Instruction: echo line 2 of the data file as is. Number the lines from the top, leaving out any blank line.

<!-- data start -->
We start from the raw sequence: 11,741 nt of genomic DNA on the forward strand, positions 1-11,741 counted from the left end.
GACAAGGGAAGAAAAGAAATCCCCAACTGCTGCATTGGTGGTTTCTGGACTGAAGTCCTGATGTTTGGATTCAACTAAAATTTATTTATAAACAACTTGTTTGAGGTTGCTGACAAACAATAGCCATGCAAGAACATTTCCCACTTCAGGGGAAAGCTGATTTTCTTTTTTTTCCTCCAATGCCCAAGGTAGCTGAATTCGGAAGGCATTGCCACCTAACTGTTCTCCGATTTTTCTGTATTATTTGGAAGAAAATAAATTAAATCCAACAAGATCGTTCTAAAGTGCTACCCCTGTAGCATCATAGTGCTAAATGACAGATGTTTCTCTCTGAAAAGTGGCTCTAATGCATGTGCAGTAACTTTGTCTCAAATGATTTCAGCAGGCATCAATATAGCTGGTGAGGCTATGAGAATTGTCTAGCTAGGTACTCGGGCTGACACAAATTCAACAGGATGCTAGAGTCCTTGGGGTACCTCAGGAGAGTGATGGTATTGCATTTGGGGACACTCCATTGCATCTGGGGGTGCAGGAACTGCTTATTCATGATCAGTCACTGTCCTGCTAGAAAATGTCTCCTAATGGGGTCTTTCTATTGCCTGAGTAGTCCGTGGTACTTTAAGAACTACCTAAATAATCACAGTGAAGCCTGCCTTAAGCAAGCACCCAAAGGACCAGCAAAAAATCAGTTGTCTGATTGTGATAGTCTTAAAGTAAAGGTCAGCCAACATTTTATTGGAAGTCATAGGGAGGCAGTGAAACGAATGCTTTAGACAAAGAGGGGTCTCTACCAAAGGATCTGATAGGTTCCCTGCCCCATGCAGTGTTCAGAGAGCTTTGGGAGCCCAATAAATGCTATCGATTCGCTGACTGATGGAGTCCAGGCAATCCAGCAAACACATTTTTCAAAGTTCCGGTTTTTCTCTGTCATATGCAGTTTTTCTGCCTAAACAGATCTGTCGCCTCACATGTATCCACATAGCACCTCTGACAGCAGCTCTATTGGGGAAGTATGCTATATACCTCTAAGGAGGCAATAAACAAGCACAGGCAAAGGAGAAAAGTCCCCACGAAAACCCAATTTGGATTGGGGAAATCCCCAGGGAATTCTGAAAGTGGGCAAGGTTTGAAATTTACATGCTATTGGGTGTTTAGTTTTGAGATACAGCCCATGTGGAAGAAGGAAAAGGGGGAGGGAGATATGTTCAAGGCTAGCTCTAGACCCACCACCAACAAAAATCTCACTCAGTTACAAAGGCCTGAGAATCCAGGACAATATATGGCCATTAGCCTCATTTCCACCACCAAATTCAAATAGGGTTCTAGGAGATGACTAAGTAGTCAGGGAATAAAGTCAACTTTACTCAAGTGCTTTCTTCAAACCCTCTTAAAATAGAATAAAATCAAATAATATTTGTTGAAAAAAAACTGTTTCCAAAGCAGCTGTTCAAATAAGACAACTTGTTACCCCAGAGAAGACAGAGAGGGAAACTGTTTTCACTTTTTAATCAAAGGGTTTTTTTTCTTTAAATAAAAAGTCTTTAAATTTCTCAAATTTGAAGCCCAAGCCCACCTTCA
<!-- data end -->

GACAAGGGAAGAAAAGAAATCCCCAACTGCTGCATTGGTGGTTTCTGGACTGAAGTCCTGATGTTTGGATTCAACTAAAATTTATTTATAAACAACTTGTTTGAGGTTGCTGACAAACAATAGCCATGCAAGAACATTTCCCACTTCAGGGGAAAGCTGATTTTCTTTTTTTTCCTCCAATGCCCAAGGTAGCTGAATTCGGAAGGCATTGCCACCTAACTGTTCTCCGATTTTTCTGTATTATTTGGAAGAAAATAAATTAAATCCAACAAGATCGTTCTAAAGTGCTACCCCTGTAGCATCATAGTGCTAAATGACAGATGTTTCTCTCTGAAAAGTGGCTCTAATGCATGTGCAGTAACTTTGTCTCAAATGATTTCAGCAGGCATCAATATAGCTGGTGAGGCTATGAGAATTGTCTAGCTAGGTACTCGGGCTGACACAAATTCAACAGGATGCTAGAGTCCTTGGGGTACCTCAGGAGAGTGATGGTATTGCATTTGGGGACACTCCATTGCATCTGGGGGTGCAGGAACTGCTTATTCATGATCAGTCACTGTCCTGCTAGAAAATGTCTCCTAATGGGGTCTTTCTATTGCCTGAGTAGTCCGTGGTACTTTAAGAACTACCTAAATAATCACAGTGAAGCCTGCCTTAAGCAAGCACCCAAAGGACCAGCAAAAAATCAGTTGTCTGATTGTGATAGTCTTAAAGTAAAGGTCAGCCAACATTTTATTGGAAGTCATAGGGAGGCAGTGAAACGAATGCTTTAGACAAAGAGGGGTCTCTACCAAAGGATCTGATAGGTTCCCTGCCCCATGCAGTGTTCAGAGAGCTTTGGGAGCCCAATAAATGCTATCGATTCGCTGACTGATGGAGTCCAGGCAATCCAGCAAACACATTTTTCAAAGTTCCGGTTTTTCTCTGTCATATGCAGTTTTTCTGCCTAAACAGATCTGTCGCCTCACATGTATCCACATAGCACCTCTGACAGCAGCTCTATTGGGGAAGTATGCTATATACCTCTAAGGAGGCAATAAACAAGCACAGGCAAAGGAGAAAAGTCCCCACGAAAACCCAATTTGGATTGGGGAAATCCCCAGGGAATTCTGAAAGTGGGCAAGGTTTGAAATTTACATGCTATTGGGTGTTTAGTTTTGAGATACAGCCCATGTGGAAGAAGGAAAAGGGGGAGGGAGATATGTTCAAGGCTAGCTCTAGACCCACCACCAACAAAAATCTCACTCAGTTACAAAGGCCTGAGAATCCAGGACAATATATGGCCATTAGCCTCATTTCCACCACCAAATTCAAATAGGGTTCTAGGAGATGACTAAGTAGTCAGGGAATAAAGTCAACTTTACTCAAGTGCTTTCTTCAAACCCTCTTAAAATAGAATAAAATCAAATAATATTTGTTGAAAAAAAACTGTTTCCAAAGCAGCTGTTCAAATAAGACAACTTGTTACCCCAGAGAAGACAGAGAGGGAAACTGTTTTCACTTTTTAATCAAAGGGTTTTTTTTCTTTAAATAAAAAGTCTTTAAATTTCTCAAATTTGAAGCCCAAGCCCACCTTCA